Reservoir – pump – CPU waterblock – rad – GPU waterblock – GPU waterblock – rad – back to reservoir.

In this loop the rads are at strategic positions to dissipate heat before it gets to another block.

Now, if a second rad is not feasible than get a triple 120mm rad at least – seeing as how you do plan on o’clocking – and position it like I had mentioned earlier.


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June 12, 2008 3:44:02 PM

Thanks for the feedback, guys.

Actually, the problem seems to have gone away after a BIOS update (to 706 from 406, I think). Go figure. So now I'm idling at 30C and running full-load at 52C. (Of course, we'll see what it's like when I make the graphics cards work.)

So I guess either: a) The old BIOS wasn't reporting temperatures correctly; b) the old BIOS was causing the voltage to be too high; or c) the old readings were right and the new BIOS is reporting temperatures incorrectly. I prefer to think it's a or b.

Thanks again for the help.
June 13, 2008 3:34:09 PM

If you want to increase the cooling effectiveness of a dual 120 radiator, set up 4 fans in a push-pull config on both sides of the radiator. You can still run the fans at a fairly slow spin, but it will push-pull more air through the radiator than with just 2 fans running at a higher rate.

Also, be aware that your pump will dump heat into your cooling loop. You have active cooling from your radiator, passive cooling from your reservoir, but every other step is actively dumping heat into your loop. Your GPUs will want to run hotter than your CPU, so you will be dumping more heat into the back of your loop. Splitting up the radiator cooling would help a little, but so would increasing the effectiveness of you dual rad that you already have.

Don;t worry too much about your pump. Unimpinged flow rate has proven to be less of a factor in a cooling loop as previously thought. The more you can remove inpingement (anything that constricts flow rate) the better off you will be. THere is a certain amount of impingement that is unavoidable (such as water blocks and radiators), but if you can eliminate any sharp angles, or replace any blocks that reduce you loop inner diameter significanty ( I do believe Phreejak was mentioning this when he was talking about a water block that reduced from 3/8" ID to 1/4" ID) and you will see your flow rate increase. You really only need about 30-40 gph when it is all said and done.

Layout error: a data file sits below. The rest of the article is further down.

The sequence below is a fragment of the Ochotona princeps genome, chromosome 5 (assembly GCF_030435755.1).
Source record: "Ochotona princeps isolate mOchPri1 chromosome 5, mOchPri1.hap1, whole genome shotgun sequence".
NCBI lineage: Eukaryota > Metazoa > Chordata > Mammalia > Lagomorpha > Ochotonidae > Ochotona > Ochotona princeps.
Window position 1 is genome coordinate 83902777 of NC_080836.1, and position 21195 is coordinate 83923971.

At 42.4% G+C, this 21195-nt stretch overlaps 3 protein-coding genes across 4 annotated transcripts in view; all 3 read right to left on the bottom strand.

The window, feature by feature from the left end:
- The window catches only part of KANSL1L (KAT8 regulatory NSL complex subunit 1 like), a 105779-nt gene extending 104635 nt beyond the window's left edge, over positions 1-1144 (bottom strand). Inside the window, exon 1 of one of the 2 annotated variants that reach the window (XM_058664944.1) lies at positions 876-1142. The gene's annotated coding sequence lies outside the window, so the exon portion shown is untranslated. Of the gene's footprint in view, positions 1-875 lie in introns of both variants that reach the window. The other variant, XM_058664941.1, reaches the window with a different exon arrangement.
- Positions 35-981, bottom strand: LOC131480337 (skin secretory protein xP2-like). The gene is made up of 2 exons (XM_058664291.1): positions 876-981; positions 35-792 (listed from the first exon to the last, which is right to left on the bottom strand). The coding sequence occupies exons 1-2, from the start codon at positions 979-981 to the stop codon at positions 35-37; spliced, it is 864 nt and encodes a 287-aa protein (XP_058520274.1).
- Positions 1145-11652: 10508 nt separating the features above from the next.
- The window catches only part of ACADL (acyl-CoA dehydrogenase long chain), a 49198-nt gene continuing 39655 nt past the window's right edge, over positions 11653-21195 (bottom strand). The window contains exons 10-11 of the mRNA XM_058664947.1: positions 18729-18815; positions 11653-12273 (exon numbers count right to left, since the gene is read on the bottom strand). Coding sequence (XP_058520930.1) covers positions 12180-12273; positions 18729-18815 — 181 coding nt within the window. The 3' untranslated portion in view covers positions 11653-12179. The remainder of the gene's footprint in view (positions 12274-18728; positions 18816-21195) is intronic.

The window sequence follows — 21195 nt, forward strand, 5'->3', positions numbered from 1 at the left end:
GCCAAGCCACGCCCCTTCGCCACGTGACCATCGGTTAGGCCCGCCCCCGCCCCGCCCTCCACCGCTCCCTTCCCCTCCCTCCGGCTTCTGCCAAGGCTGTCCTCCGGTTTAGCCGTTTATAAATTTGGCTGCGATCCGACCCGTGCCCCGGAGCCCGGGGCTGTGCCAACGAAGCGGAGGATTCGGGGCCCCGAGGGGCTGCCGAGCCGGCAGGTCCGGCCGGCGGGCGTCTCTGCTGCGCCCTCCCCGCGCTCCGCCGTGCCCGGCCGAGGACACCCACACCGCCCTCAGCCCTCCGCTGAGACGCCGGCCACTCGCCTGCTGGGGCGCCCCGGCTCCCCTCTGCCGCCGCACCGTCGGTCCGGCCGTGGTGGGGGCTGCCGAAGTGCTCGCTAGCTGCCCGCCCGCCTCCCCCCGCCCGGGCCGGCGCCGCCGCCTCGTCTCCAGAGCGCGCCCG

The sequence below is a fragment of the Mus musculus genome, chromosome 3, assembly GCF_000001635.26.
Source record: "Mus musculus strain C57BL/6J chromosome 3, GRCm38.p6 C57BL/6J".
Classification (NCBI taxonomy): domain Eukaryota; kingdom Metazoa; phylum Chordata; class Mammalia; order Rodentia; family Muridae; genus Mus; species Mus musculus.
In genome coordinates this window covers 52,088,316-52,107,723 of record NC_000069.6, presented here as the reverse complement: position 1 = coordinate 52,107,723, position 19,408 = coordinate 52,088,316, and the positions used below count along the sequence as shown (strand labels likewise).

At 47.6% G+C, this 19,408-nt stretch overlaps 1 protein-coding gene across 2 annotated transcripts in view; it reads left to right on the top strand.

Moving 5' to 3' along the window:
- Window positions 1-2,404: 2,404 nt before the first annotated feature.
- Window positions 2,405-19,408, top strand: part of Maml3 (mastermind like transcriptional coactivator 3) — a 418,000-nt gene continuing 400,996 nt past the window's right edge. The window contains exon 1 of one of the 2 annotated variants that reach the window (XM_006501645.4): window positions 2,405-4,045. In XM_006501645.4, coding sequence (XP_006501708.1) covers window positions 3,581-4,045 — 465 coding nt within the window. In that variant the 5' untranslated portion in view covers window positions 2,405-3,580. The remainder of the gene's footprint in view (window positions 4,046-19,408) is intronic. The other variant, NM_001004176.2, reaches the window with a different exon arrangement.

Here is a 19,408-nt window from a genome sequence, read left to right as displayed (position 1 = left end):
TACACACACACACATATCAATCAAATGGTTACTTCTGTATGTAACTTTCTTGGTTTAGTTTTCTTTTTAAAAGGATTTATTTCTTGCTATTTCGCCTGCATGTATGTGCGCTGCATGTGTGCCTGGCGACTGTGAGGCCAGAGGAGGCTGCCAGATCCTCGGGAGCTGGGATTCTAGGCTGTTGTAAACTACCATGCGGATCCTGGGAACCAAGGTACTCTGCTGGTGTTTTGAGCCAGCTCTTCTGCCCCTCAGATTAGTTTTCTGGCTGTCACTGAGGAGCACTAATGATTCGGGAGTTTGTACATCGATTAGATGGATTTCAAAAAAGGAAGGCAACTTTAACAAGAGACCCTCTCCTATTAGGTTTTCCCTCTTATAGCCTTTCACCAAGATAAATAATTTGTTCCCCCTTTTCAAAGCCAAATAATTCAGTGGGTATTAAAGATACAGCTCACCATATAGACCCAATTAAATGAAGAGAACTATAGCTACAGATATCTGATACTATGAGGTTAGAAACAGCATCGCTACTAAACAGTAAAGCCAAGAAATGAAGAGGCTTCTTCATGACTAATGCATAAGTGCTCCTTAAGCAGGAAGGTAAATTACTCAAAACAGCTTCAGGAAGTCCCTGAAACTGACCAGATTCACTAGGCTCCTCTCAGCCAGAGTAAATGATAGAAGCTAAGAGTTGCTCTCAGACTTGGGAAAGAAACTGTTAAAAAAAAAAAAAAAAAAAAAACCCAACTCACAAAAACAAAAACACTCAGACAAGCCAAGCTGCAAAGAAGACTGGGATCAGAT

As far as reporting temps from you bios update, then it sounds like that was an issue that your BIOS flash cleared up. Just monitor the temperature of your loop, and compare it to the reported temps from your on-board sensors. As long as you aren't suffering a boil-off and your reported temps stay under 70° C, then you should be sitting pretty.
July 30, 2008 5:02:31 AM

thank you so much for the advice about water cooling. It was very helpful.
a c 324 K Overclocking
July 30, 2008 3:49:43 PM

I believe Phreejak covered that quite well.

+2
August 6, 2008 2:56:27 PM

Crazy system. Spending most of my college education understanding the flow of water, I will also agree with phreejak.

I'd at least follow his loop setup and fitting diameter advice, even if you're temps are fine.
a c 324 K Overclocking
August 6, 2008 3:27:04 PM

Quote:
The CPU block's connectors are 1/4" ID barbs, so that's a bit of a choke-point. And in a few places the tubing curves a bit more than it would like. I've got one elbow fitting, too, because there was no room for anything else between GPU-block2 and the power supply.


This seems to be a problem. Is there any reason you are running 1/4" on this block and 3/8" on the rest of the system? As for the bends in your tubing, if you can't run good tubing like Tygon or something, you can at least run the coils around the tubes or just use zip ties and make those tubes a little more round.